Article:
EDS is facing legal actions from sub-contractors after it co-ordinated supplies of equipment which went to a pony-tailed "colonel" in a flat in Belgium.
The victim of an elaborate procurement fraud, EDS acted as co-ordinator for a variety of other bidding suppliers. In providing test equipment, the companies thought they were increasing their chances of winning a secret NATO contract for a "secure interoperable communication origin identification and verification system" worth £50m to £75m.
In fact, the colonel, who wore his pony tail under an officer's cap and met clients in a black limousine flying NATO flags, was bogus.
His neighbours in Rekem, Belgium - 70 miles east of Nato's headquarters - were surprised by the number of boxes being delivered to his flat. Elsewhere, the colonel had accumulated five sea containers and eight lorry-loads of equipment. It is said to have been worth tens of millions of dollars.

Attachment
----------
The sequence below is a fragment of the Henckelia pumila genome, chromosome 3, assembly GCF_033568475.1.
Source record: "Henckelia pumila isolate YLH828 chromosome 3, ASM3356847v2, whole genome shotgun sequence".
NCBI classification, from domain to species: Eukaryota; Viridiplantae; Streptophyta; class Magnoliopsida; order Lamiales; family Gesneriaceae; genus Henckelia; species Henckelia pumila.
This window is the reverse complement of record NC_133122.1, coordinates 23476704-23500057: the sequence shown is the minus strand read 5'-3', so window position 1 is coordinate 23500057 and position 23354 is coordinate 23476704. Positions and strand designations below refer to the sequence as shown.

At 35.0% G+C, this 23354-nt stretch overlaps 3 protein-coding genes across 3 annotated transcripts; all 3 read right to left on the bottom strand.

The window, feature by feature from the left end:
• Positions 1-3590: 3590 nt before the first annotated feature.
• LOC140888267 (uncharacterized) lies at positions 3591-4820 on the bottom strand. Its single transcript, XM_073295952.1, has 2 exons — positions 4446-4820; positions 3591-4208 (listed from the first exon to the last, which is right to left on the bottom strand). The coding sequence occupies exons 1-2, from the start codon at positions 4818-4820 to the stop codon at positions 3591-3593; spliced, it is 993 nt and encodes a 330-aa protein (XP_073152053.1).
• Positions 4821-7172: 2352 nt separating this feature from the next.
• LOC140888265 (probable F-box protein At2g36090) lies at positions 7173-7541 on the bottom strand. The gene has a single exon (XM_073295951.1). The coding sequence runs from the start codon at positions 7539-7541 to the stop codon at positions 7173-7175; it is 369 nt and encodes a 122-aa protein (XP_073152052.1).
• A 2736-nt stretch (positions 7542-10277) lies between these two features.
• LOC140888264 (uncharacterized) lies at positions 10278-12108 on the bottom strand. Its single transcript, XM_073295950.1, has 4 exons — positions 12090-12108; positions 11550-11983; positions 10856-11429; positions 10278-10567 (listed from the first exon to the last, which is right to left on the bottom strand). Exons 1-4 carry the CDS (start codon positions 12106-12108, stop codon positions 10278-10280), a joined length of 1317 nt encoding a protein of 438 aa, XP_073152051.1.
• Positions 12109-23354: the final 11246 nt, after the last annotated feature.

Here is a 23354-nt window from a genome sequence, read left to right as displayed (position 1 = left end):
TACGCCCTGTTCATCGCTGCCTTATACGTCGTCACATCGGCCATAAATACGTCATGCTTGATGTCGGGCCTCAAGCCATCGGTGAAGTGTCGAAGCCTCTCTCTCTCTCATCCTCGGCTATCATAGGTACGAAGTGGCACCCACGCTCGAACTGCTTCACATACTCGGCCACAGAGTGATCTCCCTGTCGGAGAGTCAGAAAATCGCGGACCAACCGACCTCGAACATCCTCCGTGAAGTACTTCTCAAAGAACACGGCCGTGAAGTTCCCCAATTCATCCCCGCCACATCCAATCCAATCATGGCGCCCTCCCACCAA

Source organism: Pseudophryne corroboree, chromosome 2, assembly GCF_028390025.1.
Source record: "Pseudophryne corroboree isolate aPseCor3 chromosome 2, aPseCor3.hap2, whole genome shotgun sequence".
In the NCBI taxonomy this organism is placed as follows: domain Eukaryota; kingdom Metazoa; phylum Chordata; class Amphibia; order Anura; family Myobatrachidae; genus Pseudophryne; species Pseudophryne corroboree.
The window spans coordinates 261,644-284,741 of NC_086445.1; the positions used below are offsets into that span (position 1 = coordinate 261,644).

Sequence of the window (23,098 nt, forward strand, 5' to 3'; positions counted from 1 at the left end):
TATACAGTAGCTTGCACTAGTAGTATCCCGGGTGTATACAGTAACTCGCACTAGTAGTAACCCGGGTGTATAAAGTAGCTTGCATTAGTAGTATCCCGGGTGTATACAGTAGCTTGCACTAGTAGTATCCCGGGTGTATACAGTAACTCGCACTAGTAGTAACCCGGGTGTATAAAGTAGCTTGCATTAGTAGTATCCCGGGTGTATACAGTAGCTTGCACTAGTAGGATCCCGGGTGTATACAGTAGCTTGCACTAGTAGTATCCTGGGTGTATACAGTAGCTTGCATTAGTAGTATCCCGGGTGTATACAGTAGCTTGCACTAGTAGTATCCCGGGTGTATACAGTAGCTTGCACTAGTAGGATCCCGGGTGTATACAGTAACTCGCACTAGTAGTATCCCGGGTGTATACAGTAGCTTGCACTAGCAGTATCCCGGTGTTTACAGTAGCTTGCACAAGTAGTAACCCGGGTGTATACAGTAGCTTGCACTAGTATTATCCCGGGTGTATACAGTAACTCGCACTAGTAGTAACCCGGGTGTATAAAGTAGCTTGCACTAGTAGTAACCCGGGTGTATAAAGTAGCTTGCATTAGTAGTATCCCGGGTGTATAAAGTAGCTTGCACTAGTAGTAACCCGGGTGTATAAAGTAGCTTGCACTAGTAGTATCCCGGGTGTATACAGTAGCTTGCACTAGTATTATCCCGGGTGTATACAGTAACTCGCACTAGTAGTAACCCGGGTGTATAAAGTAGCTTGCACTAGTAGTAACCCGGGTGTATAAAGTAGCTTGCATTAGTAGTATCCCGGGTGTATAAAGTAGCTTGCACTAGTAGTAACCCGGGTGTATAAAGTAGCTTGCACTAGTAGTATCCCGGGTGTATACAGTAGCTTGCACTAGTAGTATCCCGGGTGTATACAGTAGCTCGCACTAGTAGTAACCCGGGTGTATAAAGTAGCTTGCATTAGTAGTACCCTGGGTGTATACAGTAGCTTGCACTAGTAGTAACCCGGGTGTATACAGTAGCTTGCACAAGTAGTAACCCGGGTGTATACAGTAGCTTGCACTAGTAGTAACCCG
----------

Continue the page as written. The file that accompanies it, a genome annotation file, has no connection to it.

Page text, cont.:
EDS and other suppliers thought they were sending equipment to the "American Military Supply-Materials Testing Unit" in Rekem. They were told the equipment would be "tested to destruction" and was therefore not returnable.
It appears that the detection of the fraud was not helped by the secrecy which surrounds sensitive defence contracts and the use of non-disclosure agreements.
Suppliers said they felt bound by non-disclosure agreements that stopped them from communicating with NATO directly and learning the identities of other potential sub-contractors. One company is claiming damages "in excess of several million dollars".
Complaints filed in a Texas County Court in Austin allege that EDS reminded sub-contractors of their non-disclosure agreements and warned them not to approach the authorities.
EDS said in a statement, "While EDS believes it has good and meritorious defences to these claims, EDS is unable to comment further at this time because of the governmental investigations and pending litigation."
Although some equipment has been recovered, the colonel has disappeared.